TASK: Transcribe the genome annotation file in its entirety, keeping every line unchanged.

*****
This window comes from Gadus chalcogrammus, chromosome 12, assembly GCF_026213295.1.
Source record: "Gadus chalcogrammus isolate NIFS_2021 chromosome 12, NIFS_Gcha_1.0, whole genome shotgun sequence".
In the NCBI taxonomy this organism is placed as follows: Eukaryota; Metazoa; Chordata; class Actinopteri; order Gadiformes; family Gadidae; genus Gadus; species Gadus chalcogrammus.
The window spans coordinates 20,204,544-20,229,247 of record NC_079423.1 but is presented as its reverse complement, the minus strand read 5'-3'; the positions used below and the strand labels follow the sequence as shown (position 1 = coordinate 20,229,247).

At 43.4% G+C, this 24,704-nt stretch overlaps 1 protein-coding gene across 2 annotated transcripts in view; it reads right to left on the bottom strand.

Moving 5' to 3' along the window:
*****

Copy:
This window comes from Gadus chalcogrammus, chromosome 12, assembly GCF_026213295.1.
Source record: "Gadus chalcogrammus isolate NIFS_2021 chromosome 12, NIFS_Gcha_1.0, whole genome shotgun sequence".
In the NCBI taxonomy this organism is placed as follows: Eukaryota; Metazoa; Chordata; class Actinopteri; order Gadiformes; family Gadidae; genus Gadus; species Gadus chalcogrammus.
The window spans coordinates 20,204,544-20,229,247 of record NC_079423.1 but is presented as its reverse complement, the minus strand read 5'-3'; the positions used below and the strand labels follow the sequence as shown (position 1 = coordinate 20,229,247).

At 43.4% G+C, this 24,704-nt stretch overlaps 1 protein-coding gene across 2 annotated transcripts in view; it reads right to left on the bottom strand.

Moving 5' to 3' along the window: